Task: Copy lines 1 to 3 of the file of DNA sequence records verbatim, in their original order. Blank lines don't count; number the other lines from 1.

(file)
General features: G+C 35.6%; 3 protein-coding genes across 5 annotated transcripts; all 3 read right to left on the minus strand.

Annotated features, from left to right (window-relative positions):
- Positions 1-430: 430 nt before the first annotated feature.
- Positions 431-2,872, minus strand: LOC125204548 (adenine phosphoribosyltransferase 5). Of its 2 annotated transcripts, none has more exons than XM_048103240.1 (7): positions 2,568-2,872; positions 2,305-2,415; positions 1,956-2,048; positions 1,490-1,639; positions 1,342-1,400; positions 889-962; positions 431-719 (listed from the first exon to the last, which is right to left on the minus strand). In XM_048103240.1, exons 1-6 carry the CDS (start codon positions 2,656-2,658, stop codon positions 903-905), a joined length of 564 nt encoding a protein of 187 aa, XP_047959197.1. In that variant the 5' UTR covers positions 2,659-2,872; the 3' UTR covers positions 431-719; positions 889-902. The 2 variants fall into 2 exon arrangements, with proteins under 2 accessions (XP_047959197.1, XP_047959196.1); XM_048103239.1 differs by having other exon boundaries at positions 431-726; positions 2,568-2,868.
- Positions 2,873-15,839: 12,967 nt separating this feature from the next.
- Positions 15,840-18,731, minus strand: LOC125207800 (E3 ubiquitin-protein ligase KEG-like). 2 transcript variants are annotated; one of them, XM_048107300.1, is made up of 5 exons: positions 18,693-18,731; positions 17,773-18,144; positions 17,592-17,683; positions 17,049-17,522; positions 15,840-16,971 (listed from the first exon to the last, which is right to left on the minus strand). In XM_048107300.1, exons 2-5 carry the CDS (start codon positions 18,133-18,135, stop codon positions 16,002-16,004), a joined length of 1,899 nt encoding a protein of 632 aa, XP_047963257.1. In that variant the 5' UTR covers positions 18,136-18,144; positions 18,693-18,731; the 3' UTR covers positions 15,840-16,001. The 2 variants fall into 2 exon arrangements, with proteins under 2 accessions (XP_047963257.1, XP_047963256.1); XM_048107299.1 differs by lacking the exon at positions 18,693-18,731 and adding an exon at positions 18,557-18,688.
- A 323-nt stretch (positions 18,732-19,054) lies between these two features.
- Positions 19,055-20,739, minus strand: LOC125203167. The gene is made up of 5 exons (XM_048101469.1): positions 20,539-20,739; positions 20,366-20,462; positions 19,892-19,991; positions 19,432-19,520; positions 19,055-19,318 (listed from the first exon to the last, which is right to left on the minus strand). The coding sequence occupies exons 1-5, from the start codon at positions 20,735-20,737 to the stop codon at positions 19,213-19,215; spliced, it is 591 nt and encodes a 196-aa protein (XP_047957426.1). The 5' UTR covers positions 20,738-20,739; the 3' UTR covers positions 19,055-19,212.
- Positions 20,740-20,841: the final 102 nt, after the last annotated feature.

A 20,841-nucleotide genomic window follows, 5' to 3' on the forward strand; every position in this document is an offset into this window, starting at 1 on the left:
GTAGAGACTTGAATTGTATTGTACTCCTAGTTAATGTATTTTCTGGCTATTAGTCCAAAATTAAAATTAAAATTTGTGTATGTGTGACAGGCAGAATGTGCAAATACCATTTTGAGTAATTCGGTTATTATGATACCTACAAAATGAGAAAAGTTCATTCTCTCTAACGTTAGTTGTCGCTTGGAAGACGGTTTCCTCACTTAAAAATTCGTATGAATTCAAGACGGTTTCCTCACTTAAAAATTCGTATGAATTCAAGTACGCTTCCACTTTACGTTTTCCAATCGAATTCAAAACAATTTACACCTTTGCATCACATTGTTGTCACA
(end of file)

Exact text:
General features: G+C 35.6%; 3 protein-coding genes across 5 annotated transcripts; all 3 read right to left on the minus strand.

Annotated features, from left to right (window-relative positions):
- Positions 1-430: 430 nt before the first annotated feature.